By Walter Broeckx
This article is part of the series of the Referee Review 2013. You can find links to earlier articles on the bottom of this article.
In this part of the series we have a look at each team and see how the bias panned out for each team. This is based on the decisions themselves without putting any weight on it. A total table will be published at the end of this and then you can compare each team with the other teams. Will be an interesting table I can assure you that.
But now let us move to the next team in our survey: West Ham United.
We did 17 games of West Ham United last season and that is 44,74% of their total games. Close to the 50% mark and way above the norm for this type of research. So I think we should be able to have a good luck but not really an optimal look at how things went for them.
We will show this in a table for each team highlighting each type of decision. We will show you the totals when the team in the article got a favourable decision and when they got it against them. As you know the traditional mantra “it all evens out at the end of the season” should be visible over here. So why don’t we try to see if things did even out for each team or not?
In the table we just show the decisions as a decision and we didn’t put any weight on the decisions. That is something for later on. Now we just take each decision at the same value, which is of course not saying all because a wrong penalty call is a bit more important than a wrong throw in decision.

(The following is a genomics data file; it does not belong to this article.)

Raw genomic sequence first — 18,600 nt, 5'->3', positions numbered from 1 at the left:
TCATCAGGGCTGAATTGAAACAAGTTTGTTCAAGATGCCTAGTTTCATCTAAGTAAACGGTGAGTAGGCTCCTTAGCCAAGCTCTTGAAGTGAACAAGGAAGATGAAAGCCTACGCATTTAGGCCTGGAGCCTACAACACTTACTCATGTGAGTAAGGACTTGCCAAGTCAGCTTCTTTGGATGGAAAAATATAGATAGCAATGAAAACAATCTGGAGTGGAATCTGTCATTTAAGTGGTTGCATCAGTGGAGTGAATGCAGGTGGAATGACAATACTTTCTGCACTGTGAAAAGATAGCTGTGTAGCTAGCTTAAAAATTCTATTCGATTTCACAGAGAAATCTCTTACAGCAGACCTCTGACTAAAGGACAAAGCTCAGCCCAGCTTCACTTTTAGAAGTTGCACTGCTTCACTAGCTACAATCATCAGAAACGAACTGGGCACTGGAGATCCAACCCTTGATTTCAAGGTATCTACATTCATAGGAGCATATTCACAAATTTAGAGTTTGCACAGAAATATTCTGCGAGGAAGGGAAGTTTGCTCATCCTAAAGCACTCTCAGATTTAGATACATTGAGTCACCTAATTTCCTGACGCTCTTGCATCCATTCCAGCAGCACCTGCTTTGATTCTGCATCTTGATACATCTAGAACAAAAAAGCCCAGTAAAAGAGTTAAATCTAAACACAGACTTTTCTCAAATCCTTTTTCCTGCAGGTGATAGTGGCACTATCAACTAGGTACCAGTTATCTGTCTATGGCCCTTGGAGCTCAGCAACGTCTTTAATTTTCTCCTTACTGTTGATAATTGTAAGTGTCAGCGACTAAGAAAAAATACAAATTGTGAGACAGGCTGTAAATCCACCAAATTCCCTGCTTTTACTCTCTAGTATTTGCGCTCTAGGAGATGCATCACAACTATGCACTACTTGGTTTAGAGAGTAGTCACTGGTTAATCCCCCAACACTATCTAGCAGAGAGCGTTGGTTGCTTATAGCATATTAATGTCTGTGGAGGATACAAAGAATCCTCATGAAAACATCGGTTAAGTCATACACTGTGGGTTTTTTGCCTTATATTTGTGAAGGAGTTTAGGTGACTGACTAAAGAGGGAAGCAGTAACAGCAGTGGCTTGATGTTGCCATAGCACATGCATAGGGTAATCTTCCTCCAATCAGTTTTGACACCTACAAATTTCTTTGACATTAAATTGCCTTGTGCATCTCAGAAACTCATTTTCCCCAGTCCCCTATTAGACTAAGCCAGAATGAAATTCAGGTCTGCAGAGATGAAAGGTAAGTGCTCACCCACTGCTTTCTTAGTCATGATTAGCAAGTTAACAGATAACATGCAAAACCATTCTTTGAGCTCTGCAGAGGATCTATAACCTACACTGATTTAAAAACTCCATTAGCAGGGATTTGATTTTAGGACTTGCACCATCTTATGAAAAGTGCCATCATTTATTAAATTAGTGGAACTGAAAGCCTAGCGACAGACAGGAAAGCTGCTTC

In the second column we see the type of decision. And in the column “favoured” we see how many decisions favoured West Ham when we reviewed them. And in the column “Penalised” we see how many times a wrong decision went against them. The total swing is the difference between the favoured decisions and the penalised decisions.
A negative number in this column means that the total was against the team and a positive number means that the total decisions was in their favour.
In the last column we see the average swing per game based on the games we reviewed. And this gives an indication on how many decisions went against a team or were in favour of a team. The lower the number the lower number of decisions that were wrong. And a positive number indicates that in each game they get some decisions in their favour and a negative indicates how many decisions the team has to overcome.
If we look at the numbers for West Ham we see that in the games we reviewed they got some 28 decisions going their way in total. Which gives them a positive bias swing at the end. If we look closely we see that they only got two types of decisions going against them and that was the indirect free kick decisions and offside decisions. The rest were decisions going their way.
The foul and free kick decisions went their way a lot and also the yellow card decisions was where they got some benefit from the referees. Not many wrong goal and penalty decisions, but the total outcome was positive for them but with only one decision difference not that much to be upset about.
The number in the last column below indicates that West Ham United on average can benefit to 2 decisions in their favour in a game.
- Woolwich Arsenal: The club that changed football – Arsenal’s early years
- Making the Arsenal – how the modern Arsenal was born in 1910
- The Crowd at Woolwich Arsenal FC: crowd behaviour at the early matches